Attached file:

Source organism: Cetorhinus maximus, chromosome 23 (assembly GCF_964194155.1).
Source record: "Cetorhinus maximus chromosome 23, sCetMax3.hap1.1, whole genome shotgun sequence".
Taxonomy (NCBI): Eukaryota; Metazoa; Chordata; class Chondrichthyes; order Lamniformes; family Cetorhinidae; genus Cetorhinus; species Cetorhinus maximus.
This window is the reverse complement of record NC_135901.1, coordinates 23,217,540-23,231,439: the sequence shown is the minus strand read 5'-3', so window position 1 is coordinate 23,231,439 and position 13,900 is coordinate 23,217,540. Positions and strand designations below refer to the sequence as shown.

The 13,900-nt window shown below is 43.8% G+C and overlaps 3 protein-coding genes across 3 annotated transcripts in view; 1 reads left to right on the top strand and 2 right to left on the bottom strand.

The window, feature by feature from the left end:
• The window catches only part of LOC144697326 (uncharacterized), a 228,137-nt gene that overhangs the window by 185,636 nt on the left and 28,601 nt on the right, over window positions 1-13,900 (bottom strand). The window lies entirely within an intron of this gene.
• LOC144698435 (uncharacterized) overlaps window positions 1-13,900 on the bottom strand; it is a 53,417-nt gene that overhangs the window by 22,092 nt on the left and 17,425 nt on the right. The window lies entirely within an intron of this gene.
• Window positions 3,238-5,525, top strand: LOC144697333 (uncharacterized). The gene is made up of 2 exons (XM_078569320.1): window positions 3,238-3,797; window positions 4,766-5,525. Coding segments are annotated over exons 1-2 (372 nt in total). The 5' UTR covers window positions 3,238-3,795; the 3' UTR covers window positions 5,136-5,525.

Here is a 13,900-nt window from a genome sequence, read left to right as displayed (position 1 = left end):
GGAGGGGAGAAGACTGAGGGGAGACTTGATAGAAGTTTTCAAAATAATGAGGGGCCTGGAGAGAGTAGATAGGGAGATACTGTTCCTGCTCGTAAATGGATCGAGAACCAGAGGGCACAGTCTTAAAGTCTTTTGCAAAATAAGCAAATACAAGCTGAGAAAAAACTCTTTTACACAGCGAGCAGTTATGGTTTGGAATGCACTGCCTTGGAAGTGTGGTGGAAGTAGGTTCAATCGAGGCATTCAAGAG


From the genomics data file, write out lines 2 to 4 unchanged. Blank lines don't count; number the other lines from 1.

Source record: "Cetorhinus maximus chromosome 23, sCetMax3.hap1.1, whole genome shotgun sequence".
Taxonomy (NCBI): Eukaryota; Metazoa; Chordata; class Chondrichthyes; order Lamniformes; family Cetorhinidae; genus Cetorhinus; species Cetorhinus maximus.
This window is the reverse complement of record NC_135901.1, coordinates 23,217,540-23,231,439: the sequence shown is the minus strand read 5'-3', so window position 1 is coordinate 23,231,439 and position 13,900 is coordinate 23,217,540. Positions and strand designations below refer to the sequence as shown.